The Pinery on Lake Huron

July 20-21

It was, indeed, a very long drive. We managed to get away by about 6:30A and caught some breakfast as our first stop, and took several other rest/fuel/food/driver-change stops.

We followed the directions given to us by Jim and Jen and Chris, taking route 7 quite a large portion of the way west: destination The Pinery, on Lake Huron (pronounced like the tree: PYE-nuh-rie).

We got past Toronto without problems, and then went slightly off track and hit some slowdowns as the 407 transitioned to the 403 near Burlington and Hamilton. I navigated us off the 407 too soon by about 7 clicks, and we got into some late-afternoon, pre-rush hour traffic.

Once we got past that, however, and once we jiggered through and around London (a poor, gritty looking place) we managed to arrive at The Pinery around 5:30P. It had been a very, very long day, and I was particularly pleased to see that our site (#280 in the Dunes section) was a pull-through.

While we had discussed doing a “minimal setup” upon arrival, because we were both so tired, we actually did the whole shebang, with screen house and everything.

Went to bed quite early after a quick re-heated sausages dinner, and stayed asleep until nearly 9A—close to a 12-hour sleep.

We headed into the totally-touristy town of Grand Bend for groceries and lunch, and found a place by a marina called Smackwater Jack’s Tap Room. Not as compelling as its name, Smackwater Jack’s had a nice shady waterside deck, but VERY expensive menu. 

We might have known what was coming by the very few patrons at 1:30P. We sat for a very long while before a waiter (not ours) gave us some water; and then a longer time until our waitress came so we could ask about their beers. She was clueless about what they served, only pointing out that this or that was quite popular. She kept asking what we normally like and order, and when we pointed out (again) we like ales and IPAs, or British-style brews, and also told her we were from Virginia, she immediately forgot what we’d said in favor of telling us she visited the states frequently. Doh.

There are quite a few interesting visitors around the dunes savannah (a pretty interesting ecosystem, we learned at the Visitor Center, which is a great place to learn more as well as having incredible wifi) including chipmunks, an entire crow family complete with begging branchers (loud), osprey crying above, and more black squirrels (which are quite bold and brave).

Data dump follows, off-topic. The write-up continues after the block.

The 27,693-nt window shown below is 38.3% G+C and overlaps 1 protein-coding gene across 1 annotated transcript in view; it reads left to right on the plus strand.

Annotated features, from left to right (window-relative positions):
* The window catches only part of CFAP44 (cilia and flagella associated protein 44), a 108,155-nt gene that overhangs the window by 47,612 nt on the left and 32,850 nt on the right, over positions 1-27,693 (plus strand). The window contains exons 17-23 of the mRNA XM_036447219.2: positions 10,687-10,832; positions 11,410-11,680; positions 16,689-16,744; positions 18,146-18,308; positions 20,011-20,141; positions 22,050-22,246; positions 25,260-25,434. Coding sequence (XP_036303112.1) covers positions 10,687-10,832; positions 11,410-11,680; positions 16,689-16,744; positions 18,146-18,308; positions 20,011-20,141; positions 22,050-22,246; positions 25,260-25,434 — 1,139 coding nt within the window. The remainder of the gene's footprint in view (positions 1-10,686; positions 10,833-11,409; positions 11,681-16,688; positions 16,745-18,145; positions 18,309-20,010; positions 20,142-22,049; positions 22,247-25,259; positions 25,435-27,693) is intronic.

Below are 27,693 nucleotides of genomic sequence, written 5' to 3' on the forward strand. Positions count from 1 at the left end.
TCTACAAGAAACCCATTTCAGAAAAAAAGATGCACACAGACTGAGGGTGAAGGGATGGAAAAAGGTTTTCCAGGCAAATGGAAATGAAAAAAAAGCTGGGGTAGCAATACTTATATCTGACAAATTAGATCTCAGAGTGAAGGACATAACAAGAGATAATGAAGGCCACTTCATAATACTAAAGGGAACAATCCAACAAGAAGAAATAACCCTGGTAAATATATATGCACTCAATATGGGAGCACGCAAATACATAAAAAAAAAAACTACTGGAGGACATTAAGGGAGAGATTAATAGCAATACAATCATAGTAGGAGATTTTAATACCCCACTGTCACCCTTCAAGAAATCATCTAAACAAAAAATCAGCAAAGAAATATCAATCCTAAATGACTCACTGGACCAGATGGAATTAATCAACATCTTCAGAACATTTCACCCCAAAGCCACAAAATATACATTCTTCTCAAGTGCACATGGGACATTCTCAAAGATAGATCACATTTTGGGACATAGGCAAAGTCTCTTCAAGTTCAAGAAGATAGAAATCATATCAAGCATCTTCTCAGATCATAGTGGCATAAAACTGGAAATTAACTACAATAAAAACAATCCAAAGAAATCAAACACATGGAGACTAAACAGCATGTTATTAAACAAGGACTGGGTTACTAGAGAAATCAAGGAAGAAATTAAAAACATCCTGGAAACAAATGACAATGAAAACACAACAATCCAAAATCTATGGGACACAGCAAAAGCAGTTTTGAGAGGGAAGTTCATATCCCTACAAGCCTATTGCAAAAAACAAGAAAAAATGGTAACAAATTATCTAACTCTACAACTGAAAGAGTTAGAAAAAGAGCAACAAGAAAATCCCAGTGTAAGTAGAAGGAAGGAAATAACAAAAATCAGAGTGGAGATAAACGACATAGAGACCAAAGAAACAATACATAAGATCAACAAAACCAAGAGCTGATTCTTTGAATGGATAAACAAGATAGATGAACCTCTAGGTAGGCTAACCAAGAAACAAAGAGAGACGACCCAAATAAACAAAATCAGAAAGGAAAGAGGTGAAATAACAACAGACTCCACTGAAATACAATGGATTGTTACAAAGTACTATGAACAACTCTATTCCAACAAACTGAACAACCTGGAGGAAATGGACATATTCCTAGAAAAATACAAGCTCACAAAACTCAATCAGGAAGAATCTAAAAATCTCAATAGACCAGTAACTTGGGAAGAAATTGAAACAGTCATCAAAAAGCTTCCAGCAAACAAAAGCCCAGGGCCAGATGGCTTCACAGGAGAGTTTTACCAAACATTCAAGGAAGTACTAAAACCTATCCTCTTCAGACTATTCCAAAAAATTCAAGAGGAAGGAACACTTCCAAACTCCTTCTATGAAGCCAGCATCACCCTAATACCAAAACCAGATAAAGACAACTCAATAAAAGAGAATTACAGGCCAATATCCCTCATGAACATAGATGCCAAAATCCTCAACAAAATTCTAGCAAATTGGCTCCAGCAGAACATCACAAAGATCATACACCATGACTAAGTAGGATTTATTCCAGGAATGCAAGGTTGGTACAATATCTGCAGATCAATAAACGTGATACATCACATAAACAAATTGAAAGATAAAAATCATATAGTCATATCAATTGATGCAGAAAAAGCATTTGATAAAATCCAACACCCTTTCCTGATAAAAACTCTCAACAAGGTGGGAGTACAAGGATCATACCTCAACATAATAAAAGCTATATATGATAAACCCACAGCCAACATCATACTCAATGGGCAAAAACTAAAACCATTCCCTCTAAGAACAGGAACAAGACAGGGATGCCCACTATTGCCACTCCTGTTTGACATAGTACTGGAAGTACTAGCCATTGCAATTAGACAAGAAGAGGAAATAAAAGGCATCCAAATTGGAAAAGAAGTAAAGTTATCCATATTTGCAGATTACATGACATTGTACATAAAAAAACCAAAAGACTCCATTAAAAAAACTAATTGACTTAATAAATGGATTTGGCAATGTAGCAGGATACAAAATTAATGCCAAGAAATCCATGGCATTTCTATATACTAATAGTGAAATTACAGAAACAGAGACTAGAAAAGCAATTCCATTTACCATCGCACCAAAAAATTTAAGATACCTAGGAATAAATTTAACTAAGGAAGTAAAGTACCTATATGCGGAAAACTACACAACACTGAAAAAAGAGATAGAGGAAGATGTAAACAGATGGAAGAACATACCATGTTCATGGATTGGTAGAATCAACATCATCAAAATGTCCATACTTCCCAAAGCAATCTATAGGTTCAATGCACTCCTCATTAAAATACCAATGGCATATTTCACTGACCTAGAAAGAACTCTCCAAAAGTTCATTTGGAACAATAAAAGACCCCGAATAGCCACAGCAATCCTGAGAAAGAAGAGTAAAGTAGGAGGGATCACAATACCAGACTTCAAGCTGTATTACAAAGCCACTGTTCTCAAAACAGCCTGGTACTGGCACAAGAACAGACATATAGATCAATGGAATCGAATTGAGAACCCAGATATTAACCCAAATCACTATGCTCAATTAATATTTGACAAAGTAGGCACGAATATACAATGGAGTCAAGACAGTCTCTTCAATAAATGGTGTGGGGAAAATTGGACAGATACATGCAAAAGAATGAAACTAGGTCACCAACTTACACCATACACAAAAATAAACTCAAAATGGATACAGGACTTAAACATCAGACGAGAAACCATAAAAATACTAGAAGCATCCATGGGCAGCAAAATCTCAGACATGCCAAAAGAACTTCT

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The clouds began to roll in so we were reluctant to take down the bikes before tomorrow, with the hope that it would be less likely to rain then. Instead of biking we drove out to the sandy beaches (there are rocky and sandy beaches, evidently) and watched the sunset over Lake Huron. While there was plenty of sand at this part of the beach, there were tons and tons of very interesting rocks, too. As the sun set, everything began to be bathed in red.

National Geographic has reported is one of the best places from which to watch sunsets in the world. I took many sunset pix, grouped below, if you’re interested. Or you can skip them if you’ve seen too many sunset photos by amateurs in your lifetime. But it was extraordinary. And fun.

Naturally, I picked up and brought back to camp pockets-full of really keen-looking rocks! My mom will be so pleased. Whenever I travel and find neat rocks, we split the cache and add them to our collections. So mom, here are a few of the ones I picked up from the shores of Lake Huron. We will split them up when I get back.